Lilac Flower Diseases & Cures

Lilacs prefer full sun and well-drained soil for growth. Although they require several years to become established and produce blooms, established lilac shrubs are long-lived. Some survive for centuries on abandoned homesteads. They prefer slightly acidic soil, but tolerate neutral to slightly alkaline soil. These hardy shrubs require little care other than pruning and occasional supplemental watering in periods of drought. Many are disease-resistant, but may fall prey to occasional disease.

Bacterial Blight

Often referred to as shoot blight or blossom blight caused by the Pseudomonas syringae bacterium, bacterial blight is one of the most common ailments seen in lilacs. This disease results in brown spots on the stems and foliage of lilacs, causing leaves and stems to die back from the tips of the leaves to the stem. Treatment consists of proper pruning to increase air circulation, avoiding wetting foliage when watering and providing proper fertilization.

Powdery Mildew

Powdery mildew often affects lilacs late in the season and leaves a white or gray powdery substance on foliage. It primarily affects leaves and growing tips, causing yellowing of foliage and often resulting in reduced growth rate and vigor. Treat with fungicide labeled for powdery mildew. Remove any debris under the shrubs in the fall to prevent spreading the disease. Proper spacing, yearly pruning to improve good air circulation and avoiding getting foliage wet when watering assists in preventing powdery mildew.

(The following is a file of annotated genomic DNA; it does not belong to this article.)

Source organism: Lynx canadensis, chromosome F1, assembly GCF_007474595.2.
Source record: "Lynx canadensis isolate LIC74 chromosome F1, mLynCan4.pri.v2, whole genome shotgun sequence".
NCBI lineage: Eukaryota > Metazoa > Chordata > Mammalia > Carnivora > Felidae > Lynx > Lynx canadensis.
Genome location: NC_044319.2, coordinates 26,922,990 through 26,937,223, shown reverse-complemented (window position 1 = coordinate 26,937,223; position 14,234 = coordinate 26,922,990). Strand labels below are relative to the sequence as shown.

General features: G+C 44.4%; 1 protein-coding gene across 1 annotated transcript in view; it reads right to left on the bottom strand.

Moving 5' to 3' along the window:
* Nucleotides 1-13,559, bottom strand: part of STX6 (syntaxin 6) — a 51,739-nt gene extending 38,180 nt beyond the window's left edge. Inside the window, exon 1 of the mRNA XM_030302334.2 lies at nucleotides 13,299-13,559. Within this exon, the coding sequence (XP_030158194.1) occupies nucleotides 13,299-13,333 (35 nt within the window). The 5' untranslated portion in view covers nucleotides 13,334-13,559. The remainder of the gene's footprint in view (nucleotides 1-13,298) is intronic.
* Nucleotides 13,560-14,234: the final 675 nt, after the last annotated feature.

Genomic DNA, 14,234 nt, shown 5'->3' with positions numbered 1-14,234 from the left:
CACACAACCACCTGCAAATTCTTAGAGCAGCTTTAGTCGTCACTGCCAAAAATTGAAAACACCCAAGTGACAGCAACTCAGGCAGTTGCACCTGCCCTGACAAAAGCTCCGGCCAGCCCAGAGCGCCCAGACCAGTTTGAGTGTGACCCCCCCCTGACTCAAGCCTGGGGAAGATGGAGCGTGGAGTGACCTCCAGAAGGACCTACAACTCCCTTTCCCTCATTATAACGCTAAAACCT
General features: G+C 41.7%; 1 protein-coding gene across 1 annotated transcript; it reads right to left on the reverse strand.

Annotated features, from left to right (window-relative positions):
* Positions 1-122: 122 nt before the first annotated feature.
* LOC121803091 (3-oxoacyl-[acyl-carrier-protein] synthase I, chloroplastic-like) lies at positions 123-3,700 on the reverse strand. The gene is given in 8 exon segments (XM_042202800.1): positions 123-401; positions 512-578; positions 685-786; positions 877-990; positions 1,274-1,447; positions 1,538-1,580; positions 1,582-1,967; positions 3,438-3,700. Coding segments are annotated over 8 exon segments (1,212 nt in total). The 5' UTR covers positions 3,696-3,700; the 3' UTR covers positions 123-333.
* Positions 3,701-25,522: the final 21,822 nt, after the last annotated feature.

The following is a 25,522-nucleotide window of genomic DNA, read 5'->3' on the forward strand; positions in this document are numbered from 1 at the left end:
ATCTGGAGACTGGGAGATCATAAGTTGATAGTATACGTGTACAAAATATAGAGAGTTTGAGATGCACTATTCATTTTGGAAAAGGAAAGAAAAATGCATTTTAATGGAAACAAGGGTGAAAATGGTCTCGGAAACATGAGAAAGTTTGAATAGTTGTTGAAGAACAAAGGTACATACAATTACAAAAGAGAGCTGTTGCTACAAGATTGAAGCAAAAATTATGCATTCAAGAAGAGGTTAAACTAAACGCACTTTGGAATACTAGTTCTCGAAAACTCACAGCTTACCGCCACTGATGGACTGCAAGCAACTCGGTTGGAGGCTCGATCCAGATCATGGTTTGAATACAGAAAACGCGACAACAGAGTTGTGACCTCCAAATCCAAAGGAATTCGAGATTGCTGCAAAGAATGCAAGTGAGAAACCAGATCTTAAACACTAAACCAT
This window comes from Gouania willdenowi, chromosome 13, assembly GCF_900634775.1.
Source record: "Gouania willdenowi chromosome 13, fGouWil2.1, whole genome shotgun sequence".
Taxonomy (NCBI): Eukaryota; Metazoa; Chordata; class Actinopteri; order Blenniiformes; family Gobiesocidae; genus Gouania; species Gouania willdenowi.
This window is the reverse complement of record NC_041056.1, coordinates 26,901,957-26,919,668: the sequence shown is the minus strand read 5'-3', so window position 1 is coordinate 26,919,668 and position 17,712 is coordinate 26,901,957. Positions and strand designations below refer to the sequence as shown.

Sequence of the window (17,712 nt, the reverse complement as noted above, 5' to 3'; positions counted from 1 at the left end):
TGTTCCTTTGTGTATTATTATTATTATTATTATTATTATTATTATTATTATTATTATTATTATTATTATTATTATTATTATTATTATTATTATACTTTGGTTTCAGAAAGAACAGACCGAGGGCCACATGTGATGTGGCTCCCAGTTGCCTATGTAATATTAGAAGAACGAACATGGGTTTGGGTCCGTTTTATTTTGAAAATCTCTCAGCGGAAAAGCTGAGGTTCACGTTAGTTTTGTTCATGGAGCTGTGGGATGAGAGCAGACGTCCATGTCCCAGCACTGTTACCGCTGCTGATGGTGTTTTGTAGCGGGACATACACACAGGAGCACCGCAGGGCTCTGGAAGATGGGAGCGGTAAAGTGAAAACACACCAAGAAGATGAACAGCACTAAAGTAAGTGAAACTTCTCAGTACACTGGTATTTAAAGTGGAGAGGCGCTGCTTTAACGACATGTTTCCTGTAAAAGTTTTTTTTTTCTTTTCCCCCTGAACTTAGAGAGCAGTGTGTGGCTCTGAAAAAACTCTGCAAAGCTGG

Sooty Mold

Sooty mold, characterized by a layer of black covering the foliage and stems, results from mold spores growing in honeydew. Honeydew is a secretion made by aphids and other insect pests feeding on the plant tissue. Although sooty mold can be washed off lilacs, unless the insects are removed it will likely return. Control insects with the appropriate insecticide, following the manufacturer's instructions and application rate.

Leaf Scorch

Leaf scorch appears as yellow or dark areas between the main vein of the leaf and the margin. Foliage may drop in late summer, and tips of new growth may die. Poor soil, lack of nutrients, drought and overcrowded roots all cause leaf scorch. Fertilize lilacs in early spring by spreading fertilizer over the area beneath the canopy of the tree. Water thoroughly to saturate the soil to a depth of 6 inches once a week during dry spells. Prune to maintain shape and reduce the total foliage to reduce stress on overcrowded root systems.

Keywords: lilac disease, sooty mold, powdery mildew, leaf scorch, bacterial blight

About this Author

Nannette Richford is an avid gardener, teacher and nature enthusiast with 4 years experience in online writing and a lifetime of personal journals. She is published on various sites, including Associated Content. Richford holds a Bachelor of Science in secondary education from the University of Maine Orono and certifications in 7-12 English, K-8 General Elementary and Birth to age 5.